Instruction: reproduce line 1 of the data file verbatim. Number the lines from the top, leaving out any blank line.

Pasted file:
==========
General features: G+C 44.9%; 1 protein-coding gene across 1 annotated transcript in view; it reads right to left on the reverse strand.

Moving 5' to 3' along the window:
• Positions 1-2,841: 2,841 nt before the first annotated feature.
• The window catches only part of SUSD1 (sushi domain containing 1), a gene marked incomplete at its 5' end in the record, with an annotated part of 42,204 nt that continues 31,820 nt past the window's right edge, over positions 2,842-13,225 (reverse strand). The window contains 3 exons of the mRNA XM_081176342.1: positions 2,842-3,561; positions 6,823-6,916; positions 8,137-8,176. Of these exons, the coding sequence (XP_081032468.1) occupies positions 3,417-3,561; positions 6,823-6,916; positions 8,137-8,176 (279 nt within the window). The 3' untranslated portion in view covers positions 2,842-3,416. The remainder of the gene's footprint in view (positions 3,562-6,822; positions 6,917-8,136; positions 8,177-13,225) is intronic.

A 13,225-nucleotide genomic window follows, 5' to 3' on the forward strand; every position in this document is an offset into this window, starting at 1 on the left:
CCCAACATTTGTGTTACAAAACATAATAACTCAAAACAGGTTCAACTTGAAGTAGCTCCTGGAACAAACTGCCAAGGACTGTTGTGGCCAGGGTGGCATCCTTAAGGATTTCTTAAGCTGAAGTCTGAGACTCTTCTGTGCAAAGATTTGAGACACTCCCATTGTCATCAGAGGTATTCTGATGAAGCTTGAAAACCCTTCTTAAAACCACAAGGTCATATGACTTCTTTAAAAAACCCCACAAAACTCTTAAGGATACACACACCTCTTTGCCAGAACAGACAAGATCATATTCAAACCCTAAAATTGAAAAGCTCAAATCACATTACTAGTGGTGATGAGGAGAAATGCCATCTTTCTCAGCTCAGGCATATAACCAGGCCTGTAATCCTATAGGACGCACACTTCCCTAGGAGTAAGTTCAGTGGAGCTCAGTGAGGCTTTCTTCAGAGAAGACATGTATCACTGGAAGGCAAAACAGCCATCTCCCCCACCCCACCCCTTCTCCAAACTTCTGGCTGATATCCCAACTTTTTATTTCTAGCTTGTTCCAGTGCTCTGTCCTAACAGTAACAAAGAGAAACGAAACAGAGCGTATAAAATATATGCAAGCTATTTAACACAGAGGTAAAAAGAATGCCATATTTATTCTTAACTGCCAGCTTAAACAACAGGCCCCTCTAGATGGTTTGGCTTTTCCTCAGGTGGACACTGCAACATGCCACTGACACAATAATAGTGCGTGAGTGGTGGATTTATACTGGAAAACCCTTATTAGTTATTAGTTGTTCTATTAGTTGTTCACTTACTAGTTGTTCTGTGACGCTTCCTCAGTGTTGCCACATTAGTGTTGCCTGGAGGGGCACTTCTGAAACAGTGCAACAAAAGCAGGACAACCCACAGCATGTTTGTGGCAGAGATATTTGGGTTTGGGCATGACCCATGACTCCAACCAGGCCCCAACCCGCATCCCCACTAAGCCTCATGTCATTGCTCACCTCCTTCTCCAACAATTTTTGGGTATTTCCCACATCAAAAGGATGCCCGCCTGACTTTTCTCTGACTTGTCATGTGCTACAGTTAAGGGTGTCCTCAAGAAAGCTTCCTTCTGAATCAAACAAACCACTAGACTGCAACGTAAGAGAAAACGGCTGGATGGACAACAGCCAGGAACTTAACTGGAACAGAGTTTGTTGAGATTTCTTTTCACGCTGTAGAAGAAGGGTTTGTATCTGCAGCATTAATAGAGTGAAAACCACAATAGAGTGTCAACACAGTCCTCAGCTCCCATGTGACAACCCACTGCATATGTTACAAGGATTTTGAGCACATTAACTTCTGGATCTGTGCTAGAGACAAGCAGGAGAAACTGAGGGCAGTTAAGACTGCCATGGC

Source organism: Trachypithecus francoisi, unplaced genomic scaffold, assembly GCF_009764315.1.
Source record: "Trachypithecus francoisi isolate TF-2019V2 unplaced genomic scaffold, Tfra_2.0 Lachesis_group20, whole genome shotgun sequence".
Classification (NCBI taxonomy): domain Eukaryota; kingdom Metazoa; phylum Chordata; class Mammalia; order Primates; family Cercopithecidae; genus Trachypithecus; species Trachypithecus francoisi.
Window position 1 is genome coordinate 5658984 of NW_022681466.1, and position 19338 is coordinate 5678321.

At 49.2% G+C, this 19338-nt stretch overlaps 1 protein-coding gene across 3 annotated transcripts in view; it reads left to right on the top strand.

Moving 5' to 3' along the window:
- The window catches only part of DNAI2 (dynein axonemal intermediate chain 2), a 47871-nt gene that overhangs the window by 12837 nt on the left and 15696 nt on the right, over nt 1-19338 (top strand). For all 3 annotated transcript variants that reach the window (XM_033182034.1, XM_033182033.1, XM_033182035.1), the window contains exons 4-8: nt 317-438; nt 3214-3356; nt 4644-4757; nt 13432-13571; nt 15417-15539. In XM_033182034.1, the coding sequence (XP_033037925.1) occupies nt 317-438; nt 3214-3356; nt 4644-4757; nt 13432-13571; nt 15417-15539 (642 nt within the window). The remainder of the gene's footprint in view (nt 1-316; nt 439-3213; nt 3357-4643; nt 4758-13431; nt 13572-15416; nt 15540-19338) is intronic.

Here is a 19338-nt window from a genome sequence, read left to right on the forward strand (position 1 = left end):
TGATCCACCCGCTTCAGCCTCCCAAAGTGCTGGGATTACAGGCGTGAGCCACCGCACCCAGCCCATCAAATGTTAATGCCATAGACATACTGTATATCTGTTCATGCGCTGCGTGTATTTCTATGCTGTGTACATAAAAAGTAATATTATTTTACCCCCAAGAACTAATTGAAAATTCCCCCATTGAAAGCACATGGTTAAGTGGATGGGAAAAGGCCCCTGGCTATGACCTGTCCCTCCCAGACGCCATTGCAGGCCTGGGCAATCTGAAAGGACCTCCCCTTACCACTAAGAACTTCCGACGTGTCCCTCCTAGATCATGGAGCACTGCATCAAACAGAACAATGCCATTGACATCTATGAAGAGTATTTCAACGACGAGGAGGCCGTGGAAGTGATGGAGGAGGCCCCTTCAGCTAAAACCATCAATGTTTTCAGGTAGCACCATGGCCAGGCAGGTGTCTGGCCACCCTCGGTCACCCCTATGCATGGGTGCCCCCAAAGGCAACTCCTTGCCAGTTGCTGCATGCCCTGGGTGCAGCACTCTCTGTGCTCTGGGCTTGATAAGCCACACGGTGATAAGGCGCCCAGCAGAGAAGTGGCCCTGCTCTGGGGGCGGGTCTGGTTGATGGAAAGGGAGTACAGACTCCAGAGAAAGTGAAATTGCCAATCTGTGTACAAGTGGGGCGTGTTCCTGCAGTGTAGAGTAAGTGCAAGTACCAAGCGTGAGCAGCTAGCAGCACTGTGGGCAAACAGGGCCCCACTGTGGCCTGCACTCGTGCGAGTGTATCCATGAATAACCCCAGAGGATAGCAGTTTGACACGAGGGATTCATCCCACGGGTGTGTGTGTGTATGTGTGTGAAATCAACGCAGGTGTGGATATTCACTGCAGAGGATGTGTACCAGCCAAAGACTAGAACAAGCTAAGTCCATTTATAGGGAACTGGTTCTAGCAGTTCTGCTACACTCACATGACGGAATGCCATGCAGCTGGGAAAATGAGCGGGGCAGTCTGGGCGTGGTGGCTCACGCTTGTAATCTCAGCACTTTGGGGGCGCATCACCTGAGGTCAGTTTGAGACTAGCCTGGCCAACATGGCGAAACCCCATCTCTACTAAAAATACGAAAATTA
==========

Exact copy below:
General features: G+C 44.9%; 1 protein-coding gene across 1 annotated transcript in view; it reads right to left on the reverse strand.